There are a lot of specialty items that can help customize a case and give it that little extra something. You can get everything from sound activated devices, that strobe the lighting with the audio from your favorite game or movie. In the past I have tried incorporating things like Front Panel Fan Buses that add a little something extra, plus provide fan control. Be creative and try using objects that help accent your design (for example, UV reactive components are easy to find, like wire sleeves, or images that have UV properties).
Things to keep in mind when purchasing and installing computer lighting:
- Never play with the Power Connectors when the computer power supply is plugged in. (You don’t want to fry any PC equipment by accidentally crossing wires, not to mention your own safety)
- Power use / Available connector. Buy the correct types of lighting.
- Space is always a concern that why there are some many types to chose from.
- Color keep to s scheme most lighting all come in similar colors when using more then one type.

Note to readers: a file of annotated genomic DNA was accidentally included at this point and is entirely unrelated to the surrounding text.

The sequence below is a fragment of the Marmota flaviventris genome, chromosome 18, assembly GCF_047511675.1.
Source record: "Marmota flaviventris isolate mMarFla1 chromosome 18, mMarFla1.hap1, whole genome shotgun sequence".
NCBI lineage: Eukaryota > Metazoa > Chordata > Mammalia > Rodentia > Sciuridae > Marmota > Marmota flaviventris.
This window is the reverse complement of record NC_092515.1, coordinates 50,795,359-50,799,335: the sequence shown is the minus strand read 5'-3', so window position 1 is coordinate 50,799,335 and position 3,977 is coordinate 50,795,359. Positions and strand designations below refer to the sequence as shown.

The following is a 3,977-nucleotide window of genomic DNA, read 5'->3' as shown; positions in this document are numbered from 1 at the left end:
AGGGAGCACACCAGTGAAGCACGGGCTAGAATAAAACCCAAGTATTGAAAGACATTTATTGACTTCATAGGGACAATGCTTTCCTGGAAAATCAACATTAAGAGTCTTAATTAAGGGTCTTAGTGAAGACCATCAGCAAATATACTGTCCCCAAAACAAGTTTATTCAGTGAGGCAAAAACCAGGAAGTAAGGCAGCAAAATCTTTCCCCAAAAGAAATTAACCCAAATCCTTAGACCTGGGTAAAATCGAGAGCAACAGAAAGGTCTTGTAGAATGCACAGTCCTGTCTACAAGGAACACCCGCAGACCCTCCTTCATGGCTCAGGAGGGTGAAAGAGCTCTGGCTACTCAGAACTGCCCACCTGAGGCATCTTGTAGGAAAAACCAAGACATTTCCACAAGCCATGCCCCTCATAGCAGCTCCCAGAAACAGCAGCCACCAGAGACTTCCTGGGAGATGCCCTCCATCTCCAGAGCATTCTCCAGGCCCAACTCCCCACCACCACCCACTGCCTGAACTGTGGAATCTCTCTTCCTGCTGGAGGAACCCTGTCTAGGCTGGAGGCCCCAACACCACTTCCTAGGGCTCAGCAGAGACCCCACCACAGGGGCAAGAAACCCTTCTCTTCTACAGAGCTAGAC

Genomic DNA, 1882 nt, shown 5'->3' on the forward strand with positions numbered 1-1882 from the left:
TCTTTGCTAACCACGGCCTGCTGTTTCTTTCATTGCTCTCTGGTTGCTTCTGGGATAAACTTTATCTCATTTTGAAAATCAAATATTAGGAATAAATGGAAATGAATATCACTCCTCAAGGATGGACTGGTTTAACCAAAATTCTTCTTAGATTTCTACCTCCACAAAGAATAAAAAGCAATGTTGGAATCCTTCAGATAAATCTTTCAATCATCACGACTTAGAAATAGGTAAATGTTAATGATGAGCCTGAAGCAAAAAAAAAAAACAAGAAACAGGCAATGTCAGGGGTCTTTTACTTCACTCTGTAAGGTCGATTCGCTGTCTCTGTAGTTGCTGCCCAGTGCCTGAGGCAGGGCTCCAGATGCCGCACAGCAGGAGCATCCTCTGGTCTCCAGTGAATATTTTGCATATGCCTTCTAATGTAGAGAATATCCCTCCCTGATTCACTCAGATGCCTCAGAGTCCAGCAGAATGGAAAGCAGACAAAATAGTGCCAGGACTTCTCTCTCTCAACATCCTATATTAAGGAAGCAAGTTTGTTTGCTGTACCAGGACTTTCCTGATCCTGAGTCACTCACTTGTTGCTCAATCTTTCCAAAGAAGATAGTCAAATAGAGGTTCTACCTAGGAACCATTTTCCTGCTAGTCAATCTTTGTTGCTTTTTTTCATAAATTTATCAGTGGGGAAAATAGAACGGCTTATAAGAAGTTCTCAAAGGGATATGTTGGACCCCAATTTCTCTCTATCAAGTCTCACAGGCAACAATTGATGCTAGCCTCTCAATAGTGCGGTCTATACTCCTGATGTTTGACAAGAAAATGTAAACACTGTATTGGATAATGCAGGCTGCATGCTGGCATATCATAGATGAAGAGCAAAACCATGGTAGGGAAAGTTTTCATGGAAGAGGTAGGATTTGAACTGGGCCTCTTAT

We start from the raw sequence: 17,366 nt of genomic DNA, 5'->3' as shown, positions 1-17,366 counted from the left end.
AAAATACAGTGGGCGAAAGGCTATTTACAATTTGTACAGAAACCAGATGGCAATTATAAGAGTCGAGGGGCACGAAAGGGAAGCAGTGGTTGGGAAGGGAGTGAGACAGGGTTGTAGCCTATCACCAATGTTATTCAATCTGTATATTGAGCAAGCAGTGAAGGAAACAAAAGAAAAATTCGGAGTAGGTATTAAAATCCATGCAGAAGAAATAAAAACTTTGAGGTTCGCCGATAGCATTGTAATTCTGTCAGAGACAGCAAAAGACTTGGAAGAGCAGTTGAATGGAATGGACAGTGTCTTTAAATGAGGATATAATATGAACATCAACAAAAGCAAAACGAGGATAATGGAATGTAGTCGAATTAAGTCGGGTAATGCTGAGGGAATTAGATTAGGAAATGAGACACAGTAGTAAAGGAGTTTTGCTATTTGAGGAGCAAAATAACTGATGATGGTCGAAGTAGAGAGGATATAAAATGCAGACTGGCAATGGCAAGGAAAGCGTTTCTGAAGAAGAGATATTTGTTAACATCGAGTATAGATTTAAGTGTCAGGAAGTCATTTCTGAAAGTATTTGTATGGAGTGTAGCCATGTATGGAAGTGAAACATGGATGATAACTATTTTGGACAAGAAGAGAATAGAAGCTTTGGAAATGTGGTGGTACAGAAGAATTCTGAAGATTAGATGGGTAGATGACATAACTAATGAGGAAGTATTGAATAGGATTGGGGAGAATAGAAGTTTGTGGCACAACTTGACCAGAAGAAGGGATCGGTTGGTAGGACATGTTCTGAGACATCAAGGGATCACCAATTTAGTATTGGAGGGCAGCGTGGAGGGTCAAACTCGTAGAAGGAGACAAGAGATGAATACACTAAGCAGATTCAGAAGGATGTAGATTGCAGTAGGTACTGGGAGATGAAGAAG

- UV reactive components. You can add extra flare using UV reactive parts and UV paints that will POP with the UV lighting.
- Don’t be afraid to experiment. Most of the lighting is relatively inexpensive and all types produce low heat. Mix and match to make the best look.
- Make sure the wiring is safe and clean. There is nothing worse then a brightly lit case with a rats nest of wires inside. That’s a recipe for internal house fire any day of the week.
No matter what types of lighting you decide on, make sure it’s safe and looks the way you want it to. With all the choices available, the hardest part will always be deciding what will look is right for you. Never be afraid to experiment with ideas. Try utilizing the internet for case discussions on message boards. There are always great ideas floating around in cyberspace. Be sure to look around and you will find several lighting accessories that might fit your case. There are handles, SM card readers, LED case legs, and more. Lastly, keep in mind that if you don’t like the way it looks, you can always change it